There’s a simplistic narrative about loss-and-damage funding, which took a long-overdue stride forward at COP28. It suggests that if wealthy Global North nations create a pot of money to compensate the most vulnerable developing countries—among which Nepal ranks in the global top 10—that will address the problem. It’s as if, where the culpable rich nations once said, “They’ll adapt,” the thinking now goes, “We’ll compensate them.” In other words: We’ll help pay for your losses (“Here, will this pocket change do?”) while we keep burning the world, melting your glaciers, and wrecking your monsoon.

Make no mistake: Full loss-and-damage funding for poor countries is a moral and geopolitical imperative. Debt cancellation for developing nations might be a start. But it’s a naïve “first world” fantasy to think that a government like Nepal’s has the capacity to implement climate relief and adaptation measures at scale, however much money is sent, without deep political and structural reforms (as any number of Nepali experts will tell you). What the United States, Europe, and the world’s other advanced economies truly owe the Global South goes well beyond compensation—especially when money itself cannot compensate for what is lost. We owe them nothing less than to break the grip of fossil fuels on our economic and political systems and end the use of coal, oil, and gas as fast—and as equitably—as possible. That will require a political mobilization like nothing we’ve yet seen, one that is still, at this late date, nowhere in sight.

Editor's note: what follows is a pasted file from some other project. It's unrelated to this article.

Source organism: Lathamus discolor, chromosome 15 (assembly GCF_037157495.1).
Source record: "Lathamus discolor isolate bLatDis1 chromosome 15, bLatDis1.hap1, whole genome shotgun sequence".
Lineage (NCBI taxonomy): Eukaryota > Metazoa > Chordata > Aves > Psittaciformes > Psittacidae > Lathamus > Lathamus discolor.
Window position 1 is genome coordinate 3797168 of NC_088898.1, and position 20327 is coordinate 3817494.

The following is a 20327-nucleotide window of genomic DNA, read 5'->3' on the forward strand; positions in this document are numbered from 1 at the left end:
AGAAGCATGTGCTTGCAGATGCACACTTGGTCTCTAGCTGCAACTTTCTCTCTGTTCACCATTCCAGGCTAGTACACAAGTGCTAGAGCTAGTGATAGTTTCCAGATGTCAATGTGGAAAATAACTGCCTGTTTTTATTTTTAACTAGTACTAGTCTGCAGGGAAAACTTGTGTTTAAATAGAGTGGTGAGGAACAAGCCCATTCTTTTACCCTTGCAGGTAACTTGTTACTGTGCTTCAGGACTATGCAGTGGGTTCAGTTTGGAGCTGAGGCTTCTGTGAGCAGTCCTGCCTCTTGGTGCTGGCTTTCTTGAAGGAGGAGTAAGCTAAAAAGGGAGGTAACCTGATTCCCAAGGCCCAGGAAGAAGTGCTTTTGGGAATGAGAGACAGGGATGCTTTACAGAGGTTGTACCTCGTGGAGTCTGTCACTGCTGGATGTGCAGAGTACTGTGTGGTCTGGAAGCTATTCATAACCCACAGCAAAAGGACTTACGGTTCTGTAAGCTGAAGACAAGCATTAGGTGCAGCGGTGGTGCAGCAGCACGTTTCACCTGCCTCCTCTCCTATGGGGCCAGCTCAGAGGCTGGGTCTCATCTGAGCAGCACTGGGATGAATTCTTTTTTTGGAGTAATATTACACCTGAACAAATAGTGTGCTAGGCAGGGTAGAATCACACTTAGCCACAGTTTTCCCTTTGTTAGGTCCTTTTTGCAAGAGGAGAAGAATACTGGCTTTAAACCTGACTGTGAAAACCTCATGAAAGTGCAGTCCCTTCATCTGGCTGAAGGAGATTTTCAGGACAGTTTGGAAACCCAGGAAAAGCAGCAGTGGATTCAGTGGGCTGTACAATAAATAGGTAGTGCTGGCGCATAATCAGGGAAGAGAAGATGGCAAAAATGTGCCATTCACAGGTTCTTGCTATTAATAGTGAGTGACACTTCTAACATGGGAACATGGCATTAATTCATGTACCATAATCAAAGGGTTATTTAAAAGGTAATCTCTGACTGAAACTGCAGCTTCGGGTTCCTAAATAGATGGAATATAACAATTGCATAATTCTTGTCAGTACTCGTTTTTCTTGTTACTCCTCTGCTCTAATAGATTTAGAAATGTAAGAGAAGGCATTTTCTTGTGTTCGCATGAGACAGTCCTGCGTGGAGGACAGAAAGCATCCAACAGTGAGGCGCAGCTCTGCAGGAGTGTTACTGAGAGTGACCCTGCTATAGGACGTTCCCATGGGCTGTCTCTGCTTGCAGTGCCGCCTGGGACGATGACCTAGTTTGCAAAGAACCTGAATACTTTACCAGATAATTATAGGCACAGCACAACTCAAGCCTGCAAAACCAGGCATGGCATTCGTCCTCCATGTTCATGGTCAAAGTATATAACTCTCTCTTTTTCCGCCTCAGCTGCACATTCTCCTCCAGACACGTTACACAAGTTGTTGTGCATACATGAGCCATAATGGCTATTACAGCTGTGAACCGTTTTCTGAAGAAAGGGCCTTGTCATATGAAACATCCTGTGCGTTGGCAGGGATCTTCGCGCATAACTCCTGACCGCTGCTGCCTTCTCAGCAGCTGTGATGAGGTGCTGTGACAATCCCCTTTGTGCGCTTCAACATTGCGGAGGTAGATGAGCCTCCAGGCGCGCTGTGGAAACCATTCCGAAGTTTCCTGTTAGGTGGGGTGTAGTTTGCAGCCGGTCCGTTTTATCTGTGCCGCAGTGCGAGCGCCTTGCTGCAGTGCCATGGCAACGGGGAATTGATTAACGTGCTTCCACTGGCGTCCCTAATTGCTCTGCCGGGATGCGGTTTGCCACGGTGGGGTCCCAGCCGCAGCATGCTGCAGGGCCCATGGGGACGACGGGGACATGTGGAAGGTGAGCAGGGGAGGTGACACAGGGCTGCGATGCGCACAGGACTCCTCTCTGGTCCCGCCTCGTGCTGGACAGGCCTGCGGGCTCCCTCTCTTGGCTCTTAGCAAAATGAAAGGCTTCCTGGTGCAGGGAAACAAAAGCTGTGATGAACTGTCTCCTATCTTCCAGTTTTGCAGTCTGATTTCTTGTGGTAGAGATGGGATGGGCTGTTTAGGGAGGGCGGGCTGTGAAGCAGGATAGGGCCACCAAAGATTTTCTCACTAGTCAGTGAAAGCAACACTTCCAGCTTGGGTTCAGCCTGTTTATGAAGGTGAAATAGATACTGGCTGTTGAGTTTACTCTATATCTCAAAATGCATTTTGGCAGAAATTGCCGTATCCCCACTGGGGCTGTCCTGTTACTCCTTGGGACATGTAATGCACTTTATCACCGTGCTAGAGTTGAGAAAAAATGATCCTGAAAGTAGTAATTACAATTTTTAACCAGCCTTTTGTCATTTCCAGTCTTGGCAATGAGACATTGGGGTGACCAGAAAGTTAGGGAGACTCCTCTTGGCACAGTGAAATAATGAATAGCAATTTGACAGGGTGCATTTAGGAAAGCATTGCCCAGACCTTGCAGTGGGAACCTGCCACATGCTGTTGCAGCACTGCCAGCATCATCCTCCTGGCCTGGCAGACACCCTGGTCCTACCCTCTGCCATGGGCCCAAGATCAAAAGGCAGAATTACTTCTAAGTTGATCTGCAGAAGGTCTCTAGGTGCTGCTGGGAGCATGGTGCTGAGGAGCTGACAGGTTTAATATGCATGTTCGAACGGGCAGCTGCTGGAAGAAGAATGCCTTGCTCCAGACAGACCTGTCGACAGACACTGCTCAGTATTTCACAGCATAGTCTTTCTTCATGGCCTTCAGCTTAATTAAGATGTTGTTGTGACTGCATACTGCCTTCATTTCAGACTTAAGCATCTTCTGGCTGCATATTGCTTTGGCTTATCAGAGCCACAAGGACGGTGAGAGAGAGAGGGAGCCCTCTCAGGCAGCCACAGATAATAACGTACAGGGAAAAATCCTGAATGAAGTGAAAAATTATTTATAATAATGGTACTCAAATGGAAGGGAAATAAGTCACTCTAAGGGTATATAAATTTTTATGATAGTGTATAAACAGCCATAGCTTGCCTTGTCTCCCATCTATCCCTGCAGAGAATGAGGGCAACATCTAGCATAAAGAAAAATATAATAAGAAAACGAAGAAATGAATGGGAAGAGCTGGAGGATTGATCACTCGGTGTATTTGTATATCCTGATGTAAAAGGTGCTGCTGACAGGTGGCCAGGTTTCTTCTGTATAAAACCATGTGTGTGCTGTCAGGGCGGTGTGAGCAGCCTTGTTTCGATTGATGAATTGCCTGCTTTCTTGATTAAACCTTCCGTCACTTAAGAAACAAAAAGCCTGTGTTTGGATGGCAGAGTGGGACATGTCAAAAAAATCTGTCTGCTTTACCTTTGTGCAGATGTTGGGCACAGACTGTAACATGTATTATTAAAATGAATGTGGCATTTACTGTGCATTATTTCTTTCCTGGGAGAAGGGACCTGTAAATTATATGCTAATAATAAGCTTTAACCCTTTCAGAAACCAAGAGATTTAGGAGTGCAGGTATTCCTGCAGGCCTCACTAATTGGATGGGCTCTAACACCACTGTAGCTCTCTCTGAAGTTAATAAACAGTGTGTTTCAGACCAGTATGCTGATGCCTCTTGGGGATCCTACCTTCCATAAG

What, then, do you say to a person like Laxmi Gurung as she looks you in the eye? I had no adequate words. But maybe I should be looking to her for answers. In Kathmandu, I asked Laxmi if she thinks her community will ever abandon Kagbeni or whether her people will stay and fight, come what may.

“The day we got the flood,” she told me, emotion in her voice, “we became strong. We said, ‘We should fight.’ We all are traumatized, we feel scared to stay in Kagbeni, but we thought, ‘No, this is our place, this is our home. No matter what, we should fight.’ So we all get together, and then the community all came. Then we began to say, ‘Oh, if we stand, everybody is with us. Why not stand?’”

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Wen Stephenson

Wen Stephenson has been a frequent contributor to The Nation since 2013. A veteran journalist, essayist, and activist, he is the author of What We're Fighting for Now Is Each Other (2015), about the pivotal early years of the climate justice movement. More of his writing can be found at wenstephenson.com.